Open Source Conversations
IT Conversations publishes a number of shows that deal with free and open source software. We've created this channel as a way of helping people interested in open source software find talks, discussions, presentations, and interviews about that topic.
Scott Lemon is not happy with Firefox 3.0 and he, Ben, and Phil use his dissatisfaction to begin a discussion of browsers and other tech topics. Phil gives some statistics of browser usage on his blog Technometria, and they talk about Canvas (the HTML element, not the material), as well as a number of other related subjects.
Puppet is an automated administrative engine for systems, performs administrative tasks (such as adding users, installing packages, and updating server configurations) based on a centralized specification. Luke Kanies, who founded Reductive Labs, has been doing server automation for years, and Puppet is the result of his frustration with existing tools. He joins Phil, Scott, and Ben to discuss it.
If you're a software developer, you probably already know who Steve Yegge is. Developers all over the world spend a lot of their time reading or commenting on his blog when they're not writing code. A senior software engineer at Google, an ex-Amazon employee, one of the most widely read bloggers, an excellent hacker, and an outrageously funny chap, Steve talks about why branding is so important.
Rick Falkvinge is a Swedish politician who recently founded a new party. Its values include freedom, upholding laws, and rights to privacy. These may sound like safe and just laws - things that are constant and don't need defending; so what's jeopardizing them? According to Falkvinge, that would be copyrights and patents.
Cell phone handset manufacturers don't know what features future applications will use, and developers can't build those applications without having hardware support. In this talk from the Emerging Communications Conference, Michael Shiloh of OpenMoko tells how their open hardware platform solves this "chicken and egg" problem.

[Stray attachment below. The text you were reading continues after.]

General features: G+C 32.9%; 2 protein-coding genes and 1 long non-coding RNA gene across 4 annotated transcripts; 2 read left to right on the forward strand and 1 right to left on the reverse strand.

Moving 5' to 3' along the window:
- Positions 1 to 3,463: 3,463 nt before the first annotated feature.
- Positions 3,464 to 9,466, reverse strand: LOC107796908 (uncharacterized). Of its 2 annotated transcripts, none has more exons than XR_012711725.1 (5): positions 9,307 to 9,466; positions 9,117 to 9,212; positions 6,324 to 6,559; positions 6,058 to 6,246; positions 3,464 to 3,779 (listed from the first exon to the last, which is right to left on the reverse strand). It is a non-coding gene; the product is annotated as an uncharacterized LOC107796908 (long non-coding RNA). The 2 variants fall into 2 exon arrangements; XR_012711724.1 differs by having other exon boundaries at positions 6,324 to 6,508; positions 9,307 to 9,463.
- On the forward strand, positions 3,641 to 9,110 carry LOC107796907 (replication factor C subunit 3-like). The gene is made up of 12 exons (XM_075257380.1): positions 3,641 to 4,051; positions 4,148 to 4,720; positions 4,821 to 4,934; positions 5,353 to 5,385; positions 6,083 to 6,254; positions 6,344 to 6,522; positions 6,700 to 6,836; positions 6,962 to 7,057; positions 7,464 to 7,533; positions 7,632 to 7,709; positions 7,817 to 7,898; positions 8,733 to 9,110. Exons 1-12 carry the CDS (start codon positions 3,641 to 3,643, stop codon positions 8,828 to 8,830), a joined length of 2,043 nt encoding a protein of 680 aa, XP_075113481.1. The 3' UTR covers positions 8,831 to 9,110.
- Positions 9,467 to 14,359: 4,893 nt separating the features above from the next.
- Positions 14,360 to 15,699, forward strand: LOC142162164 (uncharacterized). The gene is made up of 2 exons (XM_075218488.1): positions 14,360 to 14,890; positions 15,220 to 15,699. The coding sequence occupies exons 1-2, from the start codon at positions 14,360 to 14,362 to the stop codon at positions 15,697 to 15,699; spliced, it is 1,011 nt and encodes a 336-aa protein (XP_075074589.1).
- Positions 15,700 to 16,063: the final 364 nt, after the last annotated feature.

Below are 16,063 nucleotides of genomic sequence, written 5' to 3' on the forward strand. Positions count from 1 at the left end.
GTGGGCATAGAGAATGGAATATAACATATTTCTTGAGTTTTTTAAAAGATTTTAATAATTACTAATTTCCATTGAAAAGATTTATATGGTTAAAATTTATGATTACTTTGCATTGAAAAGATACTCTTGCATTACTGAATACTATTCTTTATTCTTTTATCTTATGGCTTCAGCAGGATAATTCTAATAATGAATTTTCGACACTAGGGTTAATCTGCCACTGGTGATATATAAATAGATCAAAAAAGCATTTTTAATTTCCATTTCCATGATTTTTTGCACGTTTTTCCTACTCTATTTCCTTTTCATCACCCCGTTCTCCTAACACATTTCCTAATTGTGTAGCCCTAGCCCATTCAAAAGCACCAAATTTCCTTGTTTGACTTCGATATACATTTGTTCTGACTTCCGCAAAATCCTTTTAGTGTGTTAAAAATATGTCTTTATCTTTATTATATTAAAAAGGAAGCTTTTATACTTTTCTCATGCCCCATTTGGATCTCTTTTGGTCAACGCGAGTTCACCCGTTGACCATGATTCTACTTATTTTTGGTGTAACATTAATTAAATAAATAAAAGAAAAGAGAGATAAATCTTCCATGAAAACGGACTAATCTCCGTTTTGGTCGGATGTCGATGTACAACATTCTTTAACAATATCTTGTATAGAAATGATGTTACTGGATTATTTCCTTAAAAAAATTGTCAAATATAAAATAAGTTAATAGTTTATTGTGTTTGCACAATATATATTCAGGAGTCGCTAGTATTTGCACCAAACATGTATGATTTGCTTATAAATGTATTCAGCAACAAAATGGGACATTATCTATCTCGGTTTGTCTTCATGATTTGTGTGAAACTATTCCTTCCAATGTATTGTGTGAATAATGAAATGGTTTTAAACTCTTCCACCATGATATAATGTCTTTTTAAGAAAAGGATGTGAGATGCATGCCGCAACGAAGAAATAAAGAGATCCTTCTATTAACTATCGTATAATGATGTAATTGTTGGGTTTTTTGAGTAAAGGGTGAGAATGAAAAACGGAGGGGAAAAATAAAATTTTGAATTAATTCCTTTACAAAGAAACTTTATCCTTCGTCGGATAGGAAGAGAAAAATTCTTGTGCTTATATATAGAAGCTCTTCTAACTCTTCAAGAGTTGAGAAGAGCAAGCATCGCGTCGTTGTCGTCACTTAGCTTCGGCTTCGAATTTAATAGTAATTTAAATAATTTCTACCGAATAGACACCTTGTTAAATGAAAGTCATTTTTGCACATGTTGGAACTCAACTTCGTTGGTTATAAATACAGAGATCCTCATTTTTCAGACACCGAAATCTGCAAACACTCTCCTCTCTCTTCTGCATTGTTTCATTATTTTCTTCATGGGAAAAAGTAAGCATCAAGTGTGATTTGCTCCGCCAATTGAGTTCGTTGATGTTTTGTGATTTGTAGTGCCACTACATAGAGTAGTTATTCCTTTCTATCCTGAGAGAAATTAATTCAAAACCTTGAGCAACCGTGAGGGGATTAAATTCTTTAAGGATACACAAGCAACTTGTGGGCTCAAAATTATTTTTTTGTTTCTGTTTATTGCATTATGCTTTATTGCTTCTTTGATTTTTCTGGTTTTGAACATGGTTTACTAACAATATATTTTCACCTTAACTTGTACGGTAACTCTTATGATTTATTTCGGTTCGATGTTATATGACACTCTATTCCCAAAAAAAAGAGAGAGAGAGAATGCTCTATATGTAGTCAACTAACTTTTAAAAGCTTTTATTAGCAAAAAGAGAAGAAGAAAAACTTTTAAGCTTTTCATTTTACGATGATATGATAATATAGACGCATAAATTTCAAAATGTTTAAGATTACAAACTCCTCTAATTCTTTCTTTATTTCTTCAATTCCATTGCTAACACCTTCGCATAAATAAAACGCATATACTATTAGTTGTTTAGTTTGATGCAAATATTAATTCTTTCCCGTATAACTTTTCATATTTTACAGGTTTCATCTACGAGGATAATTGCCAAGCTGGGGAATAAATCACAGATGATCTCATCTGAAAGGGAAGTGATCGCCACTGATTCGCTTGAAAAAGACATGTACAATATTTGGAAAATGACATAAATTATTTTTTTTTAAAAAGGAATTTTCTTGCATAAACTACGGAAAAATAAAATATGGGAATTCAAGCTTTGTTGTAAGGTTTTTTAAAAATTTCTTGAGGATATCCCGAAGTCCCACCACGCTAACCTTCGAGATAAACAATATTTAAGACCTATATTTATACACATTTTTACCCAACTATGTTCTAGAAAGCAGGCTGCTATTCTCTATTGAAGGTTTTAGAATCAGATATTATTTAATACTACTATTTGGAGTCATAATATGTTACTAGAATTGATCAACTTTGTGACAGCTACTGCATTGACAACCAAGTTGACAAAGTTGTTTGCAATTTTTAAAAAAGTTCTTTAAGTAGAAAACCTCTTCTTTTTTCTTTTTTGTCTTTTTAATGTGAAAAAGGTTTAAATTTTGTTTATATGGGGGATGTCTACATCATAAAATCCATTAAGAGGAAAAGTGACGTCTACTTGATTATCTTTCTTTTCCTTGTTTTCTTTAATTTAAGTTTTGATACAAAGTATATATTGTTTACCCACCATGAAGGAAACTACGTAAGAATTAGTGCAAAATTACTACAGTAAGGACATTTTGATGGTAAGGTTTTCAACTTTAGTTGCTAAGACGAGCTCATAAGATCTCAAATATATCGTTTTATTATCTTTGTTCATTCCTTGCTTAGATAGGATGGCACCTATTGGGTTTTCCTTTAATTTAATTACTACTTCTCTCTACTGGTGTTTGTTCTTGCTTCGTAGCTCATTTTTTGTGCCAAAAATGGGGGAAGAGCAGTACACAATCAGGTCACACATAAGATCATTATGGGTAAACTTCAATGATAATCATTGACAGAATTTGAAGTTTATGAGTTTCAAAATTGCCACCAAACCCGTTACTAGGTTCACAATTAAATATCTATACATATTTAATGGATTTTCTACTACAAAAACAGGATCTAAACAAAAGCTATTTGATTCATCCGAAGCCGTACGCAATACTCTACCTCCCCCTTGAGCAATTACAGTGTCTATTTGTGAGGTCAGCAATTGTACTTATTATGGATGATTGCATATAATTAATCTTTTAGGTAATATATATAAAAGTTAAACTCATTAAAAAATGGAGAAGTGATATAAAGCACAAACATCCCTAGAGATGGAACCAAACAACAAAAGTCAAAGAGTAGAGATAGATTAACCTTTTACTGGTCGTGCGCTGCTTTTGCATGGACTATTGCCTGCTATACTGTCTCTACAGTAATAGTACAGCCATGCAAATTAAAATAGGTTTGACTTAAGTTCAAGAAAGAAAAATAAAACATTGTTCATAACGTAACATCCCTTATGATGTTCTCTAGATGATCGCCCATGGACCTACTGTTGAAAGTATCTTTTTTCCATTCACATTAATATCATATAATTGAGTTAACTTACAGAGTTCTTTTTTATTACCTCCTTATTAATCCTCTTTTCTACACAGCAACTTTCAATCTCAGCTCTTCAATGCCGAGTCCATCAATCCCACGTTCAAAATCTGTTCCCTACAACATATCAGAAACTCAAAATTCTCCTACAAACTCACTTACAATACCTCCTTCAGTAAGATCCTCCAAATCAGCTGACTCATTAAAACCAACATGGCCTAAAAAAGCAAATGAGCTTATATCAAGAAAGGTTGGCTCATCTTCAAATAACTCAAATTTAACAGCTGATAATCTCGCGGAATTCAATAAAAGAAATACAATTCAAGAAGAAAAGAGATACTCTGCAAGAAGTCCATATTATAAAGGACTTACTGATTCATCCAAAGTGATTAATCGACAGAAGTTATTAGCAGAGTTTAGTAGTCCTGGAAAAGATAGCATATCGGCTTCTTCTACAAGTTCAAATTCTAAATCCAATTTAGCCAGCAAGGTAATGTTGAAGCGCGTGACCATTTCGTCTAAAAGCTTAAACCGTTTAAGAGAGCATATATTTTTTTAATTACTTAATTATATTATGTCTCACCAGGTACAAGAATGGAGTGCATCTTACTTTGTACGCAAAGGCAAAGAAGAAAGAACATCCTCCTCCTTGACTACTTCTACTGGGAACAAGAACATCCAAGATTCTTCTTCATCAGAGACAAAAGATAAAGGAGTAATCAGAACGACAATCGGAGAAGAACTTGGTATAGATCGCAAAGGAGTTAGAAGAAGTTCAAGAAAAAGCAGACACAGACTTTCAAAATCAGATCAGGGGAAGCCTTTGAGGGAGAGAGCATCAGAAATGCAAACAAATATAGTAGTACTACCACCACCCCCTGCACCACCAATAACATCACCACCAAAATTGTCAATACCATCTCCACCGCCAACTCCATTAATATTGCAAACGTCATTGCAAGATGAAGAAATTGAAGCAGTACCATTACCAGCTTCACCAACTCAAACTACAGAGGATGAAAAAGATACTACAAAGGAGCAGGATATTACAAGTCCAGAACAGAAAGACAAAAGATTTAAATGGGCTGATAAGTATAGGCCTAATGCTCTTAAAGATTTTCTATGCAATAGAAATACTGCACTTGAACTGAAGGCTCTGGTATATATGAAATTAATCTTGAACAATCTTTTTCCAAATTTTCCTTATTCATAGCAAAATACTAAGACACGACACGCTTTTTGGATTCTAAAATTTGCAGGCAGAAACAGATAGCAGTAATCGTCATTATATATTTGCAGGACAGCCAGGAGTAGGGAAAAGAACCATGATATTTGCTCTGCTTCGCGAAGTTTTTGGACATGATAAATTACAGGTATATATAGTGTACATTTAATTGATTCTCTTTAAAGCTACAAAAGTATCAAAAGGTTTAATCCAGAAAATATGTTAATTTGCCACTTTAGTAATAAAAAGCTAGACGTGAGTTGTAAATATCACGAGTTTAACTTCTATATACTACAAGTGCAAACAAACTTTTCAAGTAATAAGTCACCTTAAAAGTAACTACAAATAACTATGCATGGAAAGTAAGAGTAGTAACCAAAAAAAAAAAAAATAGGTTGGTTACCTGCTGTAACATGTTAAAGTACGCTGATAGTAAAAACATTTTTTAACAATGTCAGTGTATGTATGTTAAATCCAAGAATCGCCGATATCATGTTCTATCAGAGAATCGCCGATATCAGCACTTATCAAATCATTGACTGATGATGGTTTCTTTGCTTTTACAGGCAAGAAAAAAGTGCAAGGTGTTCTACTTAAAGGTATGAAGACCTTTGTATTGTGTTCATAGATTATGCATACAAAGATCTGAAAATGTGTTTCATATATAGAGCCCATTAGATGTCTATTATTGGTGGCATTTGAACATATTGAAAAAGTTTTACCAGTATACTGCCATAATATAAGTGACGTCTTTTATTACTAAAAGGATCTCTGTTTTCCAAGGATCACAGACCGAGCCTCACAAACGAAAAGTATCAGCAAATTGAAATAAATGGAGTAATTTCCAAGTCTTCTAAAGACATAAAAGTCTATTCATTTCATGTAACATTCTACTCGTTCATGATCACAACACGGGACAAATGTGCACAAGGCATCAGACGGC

During the first stage of Linux, openness and a superior development methodology created a new technology product that changed the world. The next stage will be a battle between two platforms and ideologies, with Linux representing openness and Microsoft representing closedness. Jim Zemlin of the Linux Foundation tells how Ubuntu is leveraging the strengths of the Linux platform while buttressing its weaknesses.
We live in a world of cognitive biases and polarized opinions. We consider ourselves to be largely rational, yet we are often prone to systematic errors such as overconfidence, wishful thinking, and the attraction of strong opinions. This means decisions are often driven more by personalities and passions rather than technical merits. Economic theorist Robin Hanson explores common errors, and points to innovative tools such as prediction markets which can help overcome bias and promote truth.
Mark Shuttleworth began Ubuntu in 2004 with a dedicated group of developers intent on creating a revolutionary new Linux desktop. Now, many in the Linux community are calling it the Linux desktop for real people. After three years of phenomenal growth, Shuttleworth sat down with Tim O'Reilly at the first ever O'Reilly Media sponsored Ubuntu Live Conference. During the interview, Tim asks Mark for insight into Ubuntu's meteoric rise and about key challenges for Ubuntu going forward.
In this talk from the Ubuntu Live conference, Chris Kenyon of Canonical discusses the values of the Ubuntu project, the role of Canonical in promoting those values, and the importance of cultivating a partner ecosystem. What is already a successful project with millions of users and tens of thousands of contributors has the potential to be an even bigger disruptive force in the world of computing.
Software concurrency is hard to get right, and the main tools programmers have to deal with it are over 30 years old. Simon Peyton-Jones of Microsoft Research discusses a new technique called Transactional Memory that is simple to program and removes many of the possibilities for error inherent in traditional concurrent programming. Look for Transactional Memory to be more important as multi-core programming becomes standard.